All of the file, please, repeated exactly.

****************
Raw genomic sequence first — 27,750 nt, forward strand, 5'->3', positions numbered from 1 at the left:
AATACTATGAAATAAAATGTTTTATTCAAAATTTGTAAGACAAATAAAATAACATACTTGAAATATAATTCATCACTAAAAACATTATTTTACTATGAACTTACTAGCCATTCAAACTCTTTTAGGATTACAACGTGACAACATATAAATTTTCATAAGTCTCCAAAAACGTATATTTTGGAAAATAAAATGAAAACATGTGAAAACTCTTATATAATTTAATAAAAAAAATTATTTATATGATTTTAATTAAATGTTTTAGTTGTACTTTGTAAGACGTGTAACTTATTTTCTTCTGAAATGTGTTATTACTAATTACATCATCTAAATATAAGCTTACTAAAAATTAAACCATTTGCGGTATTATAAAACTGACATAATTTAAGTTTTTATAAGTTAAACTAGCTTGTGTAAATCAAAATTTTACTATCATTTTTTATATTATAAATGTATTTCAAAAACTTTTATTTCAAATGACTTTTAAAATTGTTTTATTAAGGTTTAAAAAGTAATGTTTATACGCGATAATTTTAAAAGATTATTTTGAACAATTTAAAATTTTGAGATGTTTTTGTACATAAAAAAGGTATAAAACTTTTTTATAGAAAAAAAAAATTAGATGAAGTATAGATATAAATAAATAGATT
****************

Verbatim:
Raw genomic sequence first — 27,750 nt, forward strand, 5'->3', positions numbered from 1 at the left:
AATACTATGAAATAAAATGTTTTATTCAAAATTTGTAAGACAAATAAAATAACATACTTGAAATATAATTCATCACTAAAAACATTATTTTACTATGAACTTACTAGCCATTCAAACTCTTTTAGGATTACAACGTGACAACATATAAATTTTCATAAGTCTCCAAAAACGTATATTTTGGAAAATAAAATGAAAACATGTGAAAACTCTTATATAATTTAATAAAAAAAATTATTTATATGATTTTAATTAAATGTTTTAGTTGTACTTTGTAAGACGTGTAACTTATTTTCTTCTGAAATGTGTTATTACTAATTACATCATCTAAATATAAGCTTACTAAAAATTAAACCATTTGCGGTATTATAAAACTGACATAATTTAAGTTTTTATAAGTTAAACTAGCTTGTGTAAATCAAAATTTTACTATCATTTTTTATATTATAAATGTATTTCAAAAACTTTTATTTCAAATGACTTTTAAAATTGTTTTATTAAGGTTTAAAAAGTAATGTTTATACGCGATAATTTTAAAAGATTATTTTGAACAATTTAAAATTTTGAGATGTTTTTGTACATAAAAAAGGTATAAAACTTTTTTATAGAAAAAAAAAATTAGATGAAGTATAGATATAAATAAATAGATT